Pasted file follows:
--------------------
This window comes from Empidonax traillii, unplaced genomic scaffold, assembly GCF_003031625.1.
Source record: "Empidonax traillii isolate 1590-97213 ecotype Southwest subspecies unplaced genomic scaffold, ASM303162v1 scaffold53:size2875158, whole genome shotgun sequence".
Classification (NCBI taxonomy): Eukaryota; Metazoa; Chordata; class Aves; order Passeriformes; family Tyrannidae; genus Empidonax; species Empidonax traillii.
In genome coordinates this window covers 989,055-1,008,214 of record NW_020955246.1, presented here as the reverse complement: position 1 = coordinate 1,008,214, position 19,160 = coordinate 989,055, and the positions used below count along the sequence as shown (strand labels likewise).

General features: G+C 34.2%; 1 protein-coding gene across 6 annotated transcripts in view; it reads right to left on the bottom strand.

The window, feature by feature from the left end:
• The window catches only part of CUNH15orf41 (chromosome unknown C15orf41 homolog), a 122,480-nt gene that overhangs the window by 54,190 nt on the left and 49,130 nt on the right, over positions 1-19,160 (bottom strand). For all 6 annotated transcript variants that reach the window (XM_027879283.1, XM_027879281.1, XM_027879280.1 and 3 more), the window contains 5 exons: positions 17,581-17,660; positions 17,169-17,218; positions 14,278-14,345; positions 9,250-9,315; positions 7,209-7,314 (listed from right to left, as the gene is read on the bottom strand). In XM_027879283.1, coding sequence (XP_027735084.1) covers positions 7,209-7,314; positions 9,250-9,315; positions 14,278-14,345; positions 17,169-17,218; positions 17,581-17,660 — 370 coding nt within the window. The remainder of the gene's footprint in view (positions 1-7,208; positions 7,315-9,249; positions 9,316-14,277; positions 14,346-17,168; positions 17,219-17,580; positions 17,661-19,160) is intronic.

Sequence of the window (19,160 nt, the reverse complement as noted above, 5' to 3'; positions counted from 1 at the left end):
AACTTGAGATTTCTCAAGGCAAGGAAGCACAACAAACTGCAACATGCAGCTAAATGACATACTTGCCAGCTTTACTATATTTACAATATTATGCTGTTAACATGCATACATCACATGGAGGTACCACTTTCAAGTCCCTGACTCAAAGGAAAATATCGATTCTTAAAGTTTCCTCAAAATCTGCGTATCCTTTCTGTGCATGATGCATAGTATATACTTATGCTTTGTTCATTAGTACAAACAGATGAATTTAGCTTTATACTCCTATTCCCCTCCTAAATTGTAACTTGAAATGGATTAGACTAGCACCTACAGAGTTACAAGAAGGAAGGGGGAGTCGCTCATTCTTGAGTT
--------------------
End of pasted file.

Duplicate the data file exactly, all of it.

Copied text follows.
This window comes from Empidonax traillii, unplaced genomic scaffold, assembly GCF_003031625.1.
Source record: "Empidonax traillii isolate 1590-97213 ecotype Southwest subspecies unplaced genomic scaffold, ASM303162v1 scaffold53:size2875158, whole genome shotgun sequence".
Classification (NCBI taxonomy): Eukaryota; Metazoa; Chordata; class Aves; order Passeriformes; family Tyrannidae; genus Empidonax; species Empidonax traillii.
In genome coordinates this window covers 989,055-1,008,214 of record NW_020955246.1, presented here as the reverse complement: position 1 = coordinate 1,008,214, position 19,160 = coordinate 989,055, and the positions used below count along the sequence as shown (strand labels likewise).

General features: G+C 34.2%; 1 protein-coding gene across 6 annotated transcripts in view; it reads right to left on the bottom strand.

The window, feature by feature from the left end:
• The window catches only part of CUNH15orf41 (chromosome unknown C15orf41 homolog), a 122,480-nt gene that overhangs the window by 54,190 nt on the left and 49,130 nt on the right, over positions 1-19,160 (bottom strand). For all 6 annotated transcript variants that reach the window (XM_027879283.1, XM_027879281.1, XM_027879280.1 and 3 more), the window contains 5 exons: positions 17,581-17,660; positions 17,169-17,218; positions 14,278-14,345; positions 9,250-9,315; positions 7,209-7,314 (listed from right to left, as the gene is read on the bottom strand). In XM_027879283.1, coding sequence (XP_027735084.1) covers positions 7,209-7,314; positions 9,250-9,315; positions 14,278-14,345; positions 17,169-17,218; positions 17,581-17,660 — 370 coding nt within the window. The remainder of the gene's footprint in view (positions 1-7,208; positions 7,315-9,249; positions 9,316-14,277; positions 14,346-17,168; positions 17,219-17,580; positions 17,661-19,160) is intronic.

Sequence of the window (19,160 nt, the reverse complement as noted above, 5' to 3'; positions counted from 1 at the left end):
AACTTGAGATTTCTCAAGGCAAGGAAGCACAACAAACTGCAACATGCAGCTAAATGACATACTTGCCAGCTTTACTATATTTACAATATTATGCTGTTAACATGCATACATCACATGGAGGTACCACTTTCAAGTCCCTGACTCAAAGGAAAATATCGATTCTTAAAGTTTCCTCAAAATCTGCGTATCCTTTCTGTGCATGATGCATAGTATATACTTATGCTTTGTTCATTAGTACAAACAGATGAATTTAGCTTTATACTCCTATTCCCCTCCTAAATTGTAACTTGAAATGGATTAGACTAGCACCTACAGAGTTACAAGAAGGAAGGGGGAGTCGCTCATTCTTGAGTT